National Investigation Reveals Alarming Number of Attacks on the U.S. Power Grid

National Investigation Reveals Alarming Number of Attacks on the U.S. Power Grid

What was once the realm of the tinfoil-hat-adorned, prepping has become relatively mainstream as Americans realize just how vulnerable our nation’s infrastructure can be. A new report by the Blaze discusses a startling amount of attacks on the U.S. power grid and what that might mean for Americans.

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When it comes to the nation’s power grid, there’s a lot at stake, and enemies know it because they’ve attacked electric utilities hundreds of times within the past several years.

An investigation by USAToday and more than 10 of its community newspapers and television stations across the country found that between 2011 and 2014 alone, there were 362 reported physical and cyberattacks by electric utilities that resulted in partial power outages or disturbances.

Most of the attacks were physical; 14 of them were cyberattacks. But according to the Department of Homeland Security, the number of “cyber incidents” on the nation’s power infrastructure has been on the rise recently.

In 2013, it received 151 reports of “cyber incidents,” compared to 2012 when it received 111. In 2011, that number was considerably smaller at just 31. It’s unclear, however, whether the rise is due to more cyber activity or merely the result of the industry actually reporting those incidents.

Whatever the reason may be, however, Federal Energy Regulatory Commission Chairman Cheryl LaFleur suggested that more must be done to protect the massive interconnected grid because even one localized disruption could result in a much bigger, potentially nationwide, crisis.

“It’s one of those things: One is too many, so that’s why we have to pay attention,” LaFleur said.  ”The threats continue to evolve, and we have to continue to evolve as well.”

While cybersecurity has been at the forefront of many national security conversations in the wake of recent events, former energy security regulator Josh Axelrod acknowledged the physical risks are just as significant, and perhaps easier to carry out than the cyber-related risks.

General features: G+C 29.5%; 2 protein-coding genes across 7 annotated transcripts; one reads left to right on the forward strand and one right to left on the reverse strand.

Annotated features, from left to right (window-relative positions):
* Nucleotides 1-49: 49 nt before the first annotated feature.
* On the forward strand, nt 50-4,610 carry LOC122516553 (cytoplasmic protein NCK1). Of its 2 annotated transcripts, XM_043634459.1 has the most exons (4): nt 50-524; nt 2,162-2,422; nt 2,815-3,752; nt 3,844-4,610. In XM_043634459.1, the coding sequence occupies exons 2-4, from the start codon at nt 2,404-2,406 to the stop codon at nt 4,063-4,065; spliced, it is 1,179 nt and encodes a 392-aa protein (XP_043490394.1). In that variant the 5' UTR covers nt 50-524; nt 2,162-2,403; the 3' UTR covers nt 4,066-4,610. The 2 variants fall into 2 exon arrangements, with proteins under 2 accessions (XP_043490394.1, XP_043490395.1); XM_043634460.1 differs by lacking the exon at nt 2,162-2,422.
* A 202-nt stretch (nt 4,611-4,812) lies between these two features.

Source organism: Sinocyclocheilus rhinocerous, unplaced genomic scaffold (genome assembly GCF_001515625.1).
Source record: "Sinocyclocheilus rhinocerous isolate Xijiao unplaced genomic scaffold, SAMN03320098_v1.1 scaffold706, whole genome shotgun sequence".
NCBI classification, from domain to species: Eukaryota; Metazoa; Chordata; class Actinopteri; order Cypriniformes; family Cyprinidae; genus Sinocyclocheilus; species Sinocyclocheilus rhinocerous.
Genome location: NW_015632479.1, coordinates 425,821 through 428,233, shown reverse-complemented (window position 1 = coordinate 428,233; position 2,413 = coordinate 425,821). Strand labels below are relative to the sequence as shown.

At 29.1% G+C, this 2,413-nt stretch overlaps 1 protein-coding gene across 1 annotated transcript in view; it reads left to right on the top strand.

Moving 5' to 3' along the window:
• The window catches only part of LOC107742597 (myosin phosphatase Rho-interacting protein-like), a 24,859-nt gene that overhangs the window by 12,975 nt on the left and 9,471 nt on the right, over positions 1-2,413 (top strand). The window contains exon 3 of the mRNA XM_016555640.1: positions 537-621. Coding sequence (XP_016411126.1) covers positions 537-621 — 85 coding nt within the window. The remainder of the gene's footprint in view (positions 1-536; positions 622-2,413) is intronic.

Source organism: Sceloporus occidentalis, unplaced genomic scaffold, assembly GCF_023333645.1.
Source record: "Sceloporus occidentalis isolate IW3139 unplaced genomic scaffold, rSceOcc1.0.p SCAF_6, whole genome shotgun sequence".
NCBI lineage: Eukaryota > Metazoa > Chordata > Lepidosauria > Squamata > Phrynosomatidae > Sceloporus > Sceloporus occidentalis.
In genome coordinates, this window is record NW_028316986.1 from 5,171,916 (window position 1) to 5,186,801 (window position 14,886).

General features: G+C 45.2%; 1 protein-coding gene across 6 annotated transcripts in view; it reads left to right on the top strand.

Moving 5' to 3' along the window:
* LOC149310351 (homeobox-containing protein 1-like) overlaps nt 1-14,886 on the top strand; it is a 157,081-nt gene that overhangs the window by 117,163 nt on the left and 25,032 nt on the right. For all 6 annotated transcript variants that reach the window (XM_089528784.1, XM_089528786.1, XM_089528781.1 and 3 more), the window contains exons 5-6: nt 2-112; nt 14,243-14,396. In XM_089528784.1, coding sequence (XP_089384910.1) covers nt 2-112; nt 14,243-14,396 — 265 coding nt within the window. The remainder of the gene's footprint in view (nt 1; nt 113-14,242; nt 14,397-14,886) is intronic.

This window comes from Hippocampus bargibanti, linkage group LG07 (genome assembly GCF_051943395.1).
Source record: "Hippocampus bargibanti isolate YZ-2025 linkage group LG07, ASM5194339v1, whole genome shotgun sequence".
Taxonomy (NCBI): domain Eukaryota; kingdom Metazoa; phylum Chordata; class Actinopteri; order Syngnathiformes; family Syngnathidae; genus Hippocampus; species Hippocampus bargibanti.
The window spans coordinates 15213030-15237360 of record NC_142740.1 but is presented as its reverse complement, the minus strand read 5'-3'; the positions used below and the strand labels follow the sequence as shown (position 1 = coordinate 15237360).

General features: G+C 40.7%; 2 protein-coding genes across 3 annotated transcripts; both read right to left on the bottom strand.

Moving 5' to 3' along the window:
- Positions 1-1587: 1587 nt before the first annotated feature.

“If you know where to disable certain transformers, you can cause enough frequency and voltage fluctuation in order to disable the grid and cause cascading outages,” Axelrod said. “You can pick up a hunting rifle at your local sporting goods store and go do what you need to do.”

“Without electricity we aren’t a civilization, and this is a major societal vulnerability,” former CIA Directer James Woolsey told TheBlaze last year, specifically commenting on a 2013 power station attack in California. That attack was characterized by one official as a “dress rehearsal.”

As the USAToday investigation that surveyed 50 electrical utilities found, critical energy equipment such as power transformers aren’t as secure as they could be. They’re often in plain sight of any person who happens to walk by, protected mostly by chain-linked fences and in some cases security cameras. In addition, law enforcement officers still have not identified suspects involved in “many” of the hundreds of attacks that have occurred since 2011.

To complicate matters further, the organization that oversees energy security guidelines is funded by the power industry itself, which could raise potential conflict of interest concerns, especially given that 30 percent fewer security penalties were issues from 2013-2014, despite the fact that more disruptions were reported during that same time period.

Those who prep are not necessarily doing so out of fear of a zombie apocalypse; a 72-hour period without power can have devastating effects on a community’s safety and preparing for the worst is a prudent steps in these uncertain times.

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